Asian countries such as China & India have long been the breeding ground for radical innovative ideas & concepts to transform how the World functions. A succinct example of this would be the inextricable historical link between their local cultures and the inherent potential of plants like Opium & Cannabis which surrounded them. From as far back as 2,737 Bc(For Cannabis) and 3400 B.C(For opium), Indian & Chinese royalty were harnessing the curative abilities of both plants to provide progressive medical solutions for their societies. In fact, the Ancient Sumarians referred to Opium as Hul Gil, the "joy plant."

Similarly, The Indian Hemp Drugs Commission Report(1893) had also looked into earlier considerations in India to prohibit cannabis in 1798, 1872 and 1892, concluding that those proposals had always been rejected on the grounds that the plant grew wild almost everywhere and attempts to stop the common habit in various forms could provoke the local population and drive them into using more harmful intoxicants.

Over the last 5 centuries, plants such as these have seen a paradigm shift in their public perception & use ; Right from the times of Manuel Garcia De Orta( A botanist who was one of the first Portuguese citizens to explore India’s natural potential in the 1500s) developing cannabis based medicines to combat Malaria, to the 1960s & 1980s when their cultivation was outlawed under the International Conventions for Controlled Substances due to the risk of their recreational mis-use.

Within 10-15 years of the single Convention of 1961 many countries had brought in ridiculously tough laws. These caused increase in abuse of alternate substances- all synthetic and all far more dangerous than plant based narcotics from cannabis, coca or opium. This has led to fractured social communities in India & across the World, who have seen their youth turn towards dangerous synthetic drugs such as Heroin, Amphetamines, Flakka, Mescaline, Ketamine etc to supplement their craving for a recreational high.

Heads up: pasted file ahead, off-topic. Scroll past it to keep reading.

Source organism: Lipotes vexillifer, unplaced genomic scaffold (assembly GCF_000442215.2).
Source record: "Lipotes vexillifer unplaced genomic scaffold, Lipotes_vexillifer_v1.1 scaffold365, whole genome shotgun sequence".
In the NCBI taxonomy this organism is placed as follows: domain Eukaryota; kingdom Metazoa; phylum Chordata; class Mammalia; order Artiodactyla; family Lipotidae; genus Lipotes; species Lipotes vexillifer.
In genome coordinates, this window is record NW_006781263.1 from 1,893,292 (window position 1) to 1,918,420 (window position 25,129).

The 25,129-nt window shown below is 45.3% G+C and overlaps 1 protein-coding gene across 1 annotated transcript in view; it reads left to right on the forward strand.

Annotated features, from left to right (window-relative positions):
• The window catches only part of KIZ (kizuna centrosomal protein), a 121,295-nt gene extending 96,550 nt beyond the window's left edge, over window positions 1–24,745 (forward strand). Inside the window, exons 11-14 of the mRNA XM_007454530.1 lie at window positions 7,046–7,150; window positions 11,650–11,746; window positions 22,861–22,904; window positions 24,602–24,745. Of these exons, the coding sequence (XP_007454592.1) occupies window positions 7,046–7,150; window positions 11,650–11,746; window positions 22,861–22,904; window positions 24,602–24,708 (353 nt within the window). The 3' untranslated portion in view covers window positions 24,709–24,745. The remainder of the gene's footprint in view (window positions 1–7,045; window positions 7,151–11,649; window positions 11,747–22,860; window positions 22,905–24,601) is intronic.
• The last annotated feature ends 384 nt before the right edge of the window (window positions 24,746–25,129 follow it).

Fast forward to the present day, when its seemingly obvious to the global public that the War of Drugs has emphatically failed on most counts. It has reached a tipping point, emphasized by the fact that several countries are implementing alternative approaches to decriminalizing/regularizing the recreational use of plant based narcotics.

A report by the 2002 Senate Special Committee on Illegal Drugs in Canada about the emergence of the international drug control regime aptly summarized the situation: The international regime for the control of psychoactive substances, beyond any moral or even racist roots it may initially have had, is first and foremost a system that reflects the geopolitics of North-South relations in the 20th century. Indeed, the strictest controls were placed on organic substances – the coca bush, the poppy and the cannabis plant – which are often part of the ancestral traditions of the countries where these plants originate, whereas the North’s cultural products, tobacco and alcohol, were ignored and the synthetic substances produced by the North’s pharmaceutical industry were subject to regulation rather than prohibition.